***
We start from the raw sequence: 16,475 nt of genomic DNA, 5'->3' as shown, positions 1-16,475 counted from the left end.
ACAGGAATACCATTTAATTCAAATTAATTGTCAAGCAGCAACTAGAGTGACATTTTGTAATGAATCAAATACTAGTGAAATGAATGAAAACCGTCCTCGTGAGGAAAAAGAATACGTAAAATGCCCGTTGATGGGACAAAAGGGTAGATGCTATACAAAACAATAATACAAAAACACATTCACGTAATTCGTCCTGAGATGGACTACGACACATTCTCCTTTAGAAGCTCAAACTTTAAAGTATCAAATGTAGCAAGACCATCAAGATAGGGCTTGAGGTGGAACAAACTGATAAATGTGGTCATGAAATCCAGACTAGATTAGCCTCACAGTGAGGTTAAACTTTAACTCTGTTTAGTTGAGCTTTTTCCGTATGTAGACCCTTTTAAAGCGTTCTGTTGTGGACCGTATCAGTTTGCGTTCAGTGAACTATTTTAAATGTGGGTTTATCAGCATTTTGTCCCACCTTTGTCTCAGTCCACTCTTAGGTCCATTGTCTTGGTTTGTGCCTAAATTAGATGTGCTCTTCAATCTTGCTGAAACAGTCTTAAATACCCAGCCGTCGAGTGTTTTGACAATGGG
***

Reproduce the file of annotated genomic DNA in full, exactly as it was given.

We start from the raw sequence: 16,475 nt of genomic DNA, 5'->3' as shown, positions 1-16,475 counted from the left end.
ACAGGAATACCATTTAATTCAAATTAATTGTCAAGCAGCAACTAGAGTGACATTTTGTAATGAATCAAATACTAGTGAAATGAATGAAAACCGTCCTCGTGAGGAAAAAGAATACGTAAAATGCCCGTTGATGGGACAAAAGGGTAGATGCTATACAAAACAATAATACAAAAACACATTCACGTAATTCGTCCTGAGATGGACTACGACACATTCTCCTTTAGAAGCTCAAACTTTAAAGTATCAAATGTAGCAAGACCATCAAGATAGGGCTTGAGGTGGAACAAACTGATAAATGTGGTCATGAAATCCAGACTAGATTAGCCTCACAGTGAGGTTAAACTTTAACTCTGTTTAGTTGAGCTTTTTCCGTATGTAGACCCTTTTAAAGCGTTCTGTTGTGGACCGTATCAGTTTGCGTTCAGTGAACTATTTTAAATGTGGGTTTATCAGCATTTTGTCCCACCTTTGTCTCAGTCCACTCTTAGGTCCATTGTCTTGGTTTGTGCCTAAATTAGATGTGCTCTTCAATCTTGCTGAAACAGTCTTAAATACCCAGCCGTCGAGTGTTTTGACAATGGG